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Maximizing Human Development

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Author Info

  • Merwan Engineer

    (University of Victoria, Canada)

  • Ian King

    (The University of Melbourne, Australia)

Abstract

The Human Development Index (HDI) is widely used as an aggregate measure of overall human well-being. We examine the allocations implied by the maximization of this index using a standard growth model. Maximization of the HDI leads to consumption (excluding education and health expenditures) being pushed to minimal levels. It also leads to the overaccumulation of education and/or health capital and possibly physical capital, relative to the standard golden rule. We propose an alternative specification of the HDI, where permanent consumption replaces income as the proxy for a decent standard of living. Maximization of this alternative index yields a "human development golden rule" which balances consumption, education and health expenditure in promoting human development. We also advocate the method of optimization subject to constraints for revealing the consequences of taking a policy measure seriously and testing its congruence with its underlying philosophy.

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Bibliographic Info

Paper provided by The Rimini Centre for Economic Analysis in its series Working Paper Series with number 30_12.

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Date of creation: Jun 2012
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Handle: RePEc:rim:rimwps:30_12

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Keywords: Economic growth; Human Development Index; Planning;

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References

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  1. de la Croix,David & Michel,Philippe, 2002. "A Theory of Economic Growth," Cambridge Books, Cambridge University Press, number 9780521001151, November.
  2. King, Ian & Ferguson, Don, 1993. "Dynamic inefficiency, endogenous growth, and Ponzi games," Journal of Monetary Economics, Elsevier, vol. 32(1), pages 79-104, August.
  3. Rivera, Berta & Currais, Luis, 1999. "Income Variation and Health Expenditure: Evidence for OECD Countries," Review of Development Economics, Wiley Blackwell, vol. 3(3), pages 258-67, October.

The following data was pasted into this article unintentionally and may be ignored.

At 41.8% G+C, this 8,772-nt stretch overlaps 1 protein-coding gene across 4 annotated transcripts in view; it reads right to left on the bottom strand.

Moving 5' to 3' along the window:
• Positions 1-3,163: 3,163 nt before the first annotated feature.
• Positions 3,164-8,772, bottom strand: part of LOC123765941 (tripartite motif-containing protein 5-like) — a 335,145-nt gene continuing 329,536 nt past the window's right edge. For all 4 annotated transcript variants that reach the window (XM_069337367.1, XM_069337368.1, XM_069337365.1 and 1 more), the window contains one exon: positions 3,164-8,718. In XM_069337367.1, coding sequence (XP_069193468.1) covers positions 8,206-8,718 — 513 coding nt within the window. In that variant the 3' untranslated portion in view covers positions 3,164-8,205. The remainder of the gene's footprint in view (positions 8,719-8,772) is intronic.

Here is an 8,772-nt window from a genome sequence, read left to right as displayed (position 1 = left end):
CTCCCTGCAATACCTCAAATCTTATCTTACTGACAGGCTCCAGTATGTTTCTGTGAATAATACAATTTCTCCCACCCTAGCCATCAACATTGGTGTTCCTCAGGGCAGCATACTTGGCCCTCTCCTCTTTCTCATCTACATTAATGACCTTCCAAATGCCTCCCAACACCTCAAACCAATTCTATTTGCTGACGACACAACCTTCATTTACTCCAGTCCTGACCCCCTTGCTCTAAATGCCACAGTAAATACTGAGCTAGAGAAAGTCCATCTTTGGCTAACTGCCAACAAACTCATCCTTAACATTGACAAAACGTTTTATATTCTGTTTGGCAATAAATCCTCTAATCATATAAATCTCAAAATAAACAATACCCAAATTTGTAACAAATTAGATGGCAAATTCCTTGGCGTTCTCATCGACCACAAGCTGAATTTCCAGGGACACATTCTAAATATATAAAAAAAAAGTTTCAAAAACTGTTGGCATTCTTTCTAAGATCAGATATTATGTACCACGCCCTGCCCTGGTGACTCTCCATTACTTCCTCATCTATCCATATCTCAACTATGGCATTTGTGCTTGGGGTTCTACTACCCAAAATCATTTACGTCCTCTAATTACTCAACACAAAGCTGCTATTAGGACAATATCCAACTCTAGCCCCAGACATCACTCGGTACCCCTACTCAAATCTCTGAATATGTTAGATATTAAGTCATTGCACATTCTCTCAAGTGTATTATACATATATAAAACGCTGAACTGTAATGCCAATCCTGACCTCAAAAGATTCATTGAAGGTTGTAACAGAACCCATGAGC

4. Charles I. Jones & Peter J. Klenow, 2010. "Beyond GDP? Welfare across Countries and Time," NBER Working Papers 16352, National Bureau of Economic Research, Inc.
  5. Lars Osberg & Andrew Sharpe, 2005. "How Should We Measure The "Economic" Aspects Of Well-Being? ," Review of Income and Wealth, International Association for Research in Income and Wealth, vol. 51(2), pages 311-336, 06.
  6. Edward P. Lazear & Sherwin Rosen, 1979. "Rank-Order Tournaments as Optimum Labor Contracts," NBER Working Papers 0401, National Bureau of Economic Research, Inc.
  7. Jerry R. Green & Nancy L. Stokey, 1982. "A Comparison of Tournaments and Contracts," NBER Working Papers 0840, National Bureau of Economic Research, Inc.
  8. Merwan Engineer & Ian King & Nilanjana Roy, 2008. "The human development index as a criterion for optimal planning," Indian Growth and Development Review, Emerald Group Publishing, vol. 1(2), pages 172-192, December.
  9. Green, Jerry & Stokey, Nancy, 1983. "A Comparison of Tournaments and Contracts," Scholarly Articles 3203644, Harvard University Department of Economics.
  10. Krishna Mazumdar, 2003. "A New Approach to Human Development Index," Review of Social Economy, Taylor & Francis Journals, vol. 61(4), pages 535-549.
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Citations

Blog mentions

As found by EconAcademics.org, the blog aggregator for Economics research:
  1. Maximizing the Human Development Index
    by Economic Logician in Economic Logic on 2010-12-10 15:36:00
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Cited by:
  1. Mehmet Pinar & Thanasis Stengos & Nikolas Topaloglou, 2012. "Measuring Human Development: A Stochastic Dominance Approach," Working Paper Series 42_12, The Rimini Centre for Economic Analysis.

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